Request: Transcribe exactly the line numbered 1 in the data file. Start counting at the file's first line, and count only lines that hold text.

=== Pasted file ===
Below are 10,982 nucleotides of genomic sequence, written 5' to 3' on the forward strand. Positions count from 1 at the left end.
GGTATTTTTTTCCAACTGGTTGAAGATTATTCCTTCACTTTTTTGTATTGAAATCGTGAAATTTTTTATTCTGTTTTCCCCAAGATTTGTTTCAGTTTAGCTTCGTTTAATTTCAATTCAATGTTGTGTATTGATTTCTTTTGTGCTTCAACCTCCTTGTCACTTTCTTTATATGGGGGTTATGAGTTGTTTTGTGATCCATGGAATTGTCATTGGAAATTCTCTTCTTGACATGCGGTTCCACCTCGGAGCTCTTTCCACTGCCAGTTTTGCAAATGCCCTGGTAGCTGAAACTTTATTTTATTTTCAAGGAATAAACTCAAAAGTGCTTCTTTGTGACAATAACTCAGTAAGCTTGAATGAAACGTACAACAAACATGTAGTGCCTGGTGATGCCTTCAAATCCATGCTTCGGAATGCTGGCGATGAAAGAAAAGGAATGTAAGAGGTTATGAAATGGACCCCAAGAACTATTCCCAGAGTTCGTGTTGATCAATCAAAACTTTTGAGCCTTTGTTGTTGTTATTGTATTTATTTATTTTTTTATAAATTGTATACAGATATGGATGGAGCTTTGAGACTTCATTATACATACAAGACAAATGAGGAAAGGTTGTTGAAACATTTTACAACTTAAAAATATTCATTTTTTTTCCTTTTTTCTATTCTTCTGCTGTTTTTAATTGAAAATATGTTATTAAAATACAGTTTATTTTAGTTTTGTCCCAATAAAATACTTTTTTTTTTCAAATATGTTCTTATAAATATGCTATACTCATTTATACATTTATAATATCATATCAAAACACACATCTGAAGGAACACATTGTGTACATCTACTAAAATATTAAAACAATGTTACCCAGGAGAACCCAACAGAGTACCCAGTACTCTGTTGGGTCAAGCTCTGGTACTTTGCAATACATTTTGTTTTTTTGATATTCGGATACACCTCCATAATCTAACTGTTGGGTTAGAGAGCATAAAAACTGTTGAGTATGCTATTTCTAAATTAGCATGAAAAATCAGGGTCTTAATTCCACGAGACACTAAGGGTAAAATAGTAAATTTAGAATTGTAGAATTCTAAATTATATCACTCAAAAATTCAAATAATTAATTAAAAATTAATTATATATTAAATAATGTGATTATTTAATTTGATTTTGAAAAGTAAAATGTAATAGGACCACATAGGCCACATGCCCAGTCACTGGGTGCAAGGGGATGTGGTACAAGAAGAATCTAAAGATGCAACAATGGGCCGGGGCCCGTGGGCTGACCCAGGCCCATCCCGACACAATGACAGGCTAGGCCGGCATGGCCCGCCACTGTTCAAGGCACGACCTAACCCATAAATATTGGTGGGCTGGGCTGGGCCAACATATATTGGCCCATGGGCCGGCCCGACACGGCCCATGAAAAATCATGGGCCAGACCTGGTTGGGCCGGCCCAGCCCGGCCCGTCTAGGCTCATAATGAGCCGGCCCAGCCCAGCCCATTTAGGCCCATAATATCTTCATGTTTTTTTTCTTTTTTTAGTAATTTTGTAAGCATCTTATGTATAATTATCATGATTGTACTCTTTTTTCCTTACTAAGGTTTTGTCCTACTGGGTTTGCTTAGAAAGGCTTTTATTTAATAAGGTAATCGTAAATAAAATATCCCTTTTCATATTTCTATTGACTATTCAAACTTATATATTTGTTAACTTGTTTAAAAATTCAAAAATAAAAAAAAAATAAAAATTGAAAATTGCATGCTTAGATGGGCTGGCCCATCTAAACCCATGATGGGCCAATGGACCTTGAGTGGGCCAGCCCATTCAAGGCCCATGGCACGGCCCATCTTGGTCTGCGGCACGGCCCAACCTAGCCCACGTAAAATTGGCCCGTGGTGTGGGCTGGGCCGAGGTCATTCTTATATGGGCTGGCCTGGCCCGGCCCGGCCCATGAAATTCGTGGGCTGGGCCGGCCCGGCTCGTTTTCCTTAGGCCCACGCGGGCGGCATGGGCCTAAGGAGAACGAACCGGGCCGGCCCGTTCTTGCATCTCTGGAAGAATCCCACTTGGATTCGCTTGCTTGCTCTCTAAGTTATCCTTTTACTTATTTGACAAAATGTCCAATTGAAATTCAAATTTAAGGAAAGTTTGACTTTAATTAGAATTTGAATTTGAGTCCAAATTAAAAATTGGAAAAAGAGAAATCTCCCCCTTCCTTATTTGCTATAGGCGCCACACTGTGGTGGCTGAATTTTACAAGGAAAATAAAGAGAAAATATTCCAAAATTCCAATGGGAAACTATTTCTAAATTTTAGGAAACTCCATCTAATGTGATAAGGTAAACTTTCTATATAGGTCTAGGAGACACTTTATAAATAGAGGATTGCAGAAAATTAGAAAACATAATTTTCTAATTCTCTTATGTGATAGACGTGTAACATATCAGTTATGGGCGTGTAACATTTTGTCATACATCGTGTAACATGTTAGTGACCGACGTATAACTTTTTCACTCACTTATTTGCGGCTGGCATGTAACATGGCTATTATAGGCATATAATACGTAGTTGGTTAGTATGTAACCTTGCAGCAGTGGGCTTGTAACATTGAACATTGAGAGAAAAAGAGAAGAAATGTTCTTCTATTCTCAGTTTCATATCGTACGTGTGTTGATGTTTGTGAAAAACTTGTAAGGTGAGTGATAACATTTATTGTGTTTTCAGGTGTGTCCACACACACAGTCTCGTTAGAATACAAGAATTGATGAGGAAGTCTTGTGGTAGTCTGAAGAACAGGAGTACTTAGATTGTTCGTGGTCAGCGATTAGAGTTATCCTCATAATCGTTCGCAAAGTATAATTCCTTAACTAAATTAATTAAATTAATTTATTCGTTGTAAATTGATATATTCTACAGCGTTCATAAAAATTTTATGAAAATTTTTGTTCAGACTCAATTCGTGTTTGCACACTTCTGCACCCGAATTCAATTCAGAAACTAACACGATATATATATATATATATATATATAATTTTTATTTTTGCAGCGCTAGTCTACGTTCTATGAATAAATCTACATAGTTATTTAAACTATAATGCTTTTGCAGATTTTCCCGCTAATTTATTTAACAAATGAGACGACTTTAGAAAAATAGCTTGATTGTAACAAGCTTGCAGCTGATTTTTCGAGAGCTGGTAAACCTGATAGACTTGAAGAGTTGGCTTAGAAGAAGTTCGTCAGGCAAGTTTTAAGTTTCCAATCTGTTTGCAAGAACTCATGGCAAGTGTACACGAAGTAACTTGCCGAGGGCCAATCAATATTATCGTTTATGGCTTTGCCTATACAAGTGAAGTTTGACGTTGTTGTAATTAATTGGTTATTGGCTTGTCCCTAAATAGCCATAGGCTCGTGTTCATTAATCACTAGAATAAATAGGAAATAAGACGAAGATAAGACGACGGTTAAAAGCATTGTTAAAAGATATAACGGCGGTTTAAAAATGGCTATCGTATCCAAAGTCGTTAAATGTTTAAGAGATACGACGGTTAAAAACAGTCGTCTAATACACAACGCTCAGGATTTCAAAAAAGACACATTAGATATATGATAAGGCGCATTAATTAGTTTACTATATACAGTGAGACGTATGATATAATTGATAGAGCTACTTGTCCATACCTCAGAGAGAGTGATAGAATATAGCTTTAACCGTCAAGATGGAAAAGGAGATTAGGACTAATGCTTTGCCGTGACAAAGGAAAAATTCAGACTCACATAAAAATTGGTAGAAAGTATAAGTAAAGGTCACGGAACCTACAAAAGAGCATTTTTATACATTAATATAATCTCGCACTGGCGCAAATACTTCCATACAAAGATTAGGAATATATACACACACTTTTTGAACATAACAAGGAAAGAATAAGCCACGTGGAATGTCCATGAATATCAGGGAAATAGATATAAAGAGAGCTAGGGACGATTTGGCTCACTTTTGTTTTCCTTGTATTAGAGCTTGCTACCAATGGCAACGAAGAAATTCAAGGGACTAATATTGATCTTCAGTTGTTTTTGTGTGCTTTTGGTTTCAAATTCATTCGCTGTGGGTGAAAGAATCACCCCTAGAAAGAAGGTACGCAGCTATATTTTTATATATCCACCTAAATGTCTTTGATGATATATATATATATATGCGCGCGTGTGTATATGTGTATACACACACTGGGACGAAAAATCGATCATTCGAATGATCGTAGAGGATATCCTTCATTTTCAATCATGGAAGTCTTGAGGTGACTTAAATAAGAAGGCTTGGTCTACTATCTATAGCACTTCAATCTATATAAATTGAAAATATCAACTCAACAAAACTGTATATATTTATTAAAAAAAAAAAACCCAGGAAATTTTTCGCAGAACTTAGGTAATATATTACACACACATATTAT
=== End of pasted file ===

Below are 10,982 nucleotides of genomic sequence, written 5' to 3' on the forward strand. Positions count from 1 at the left end.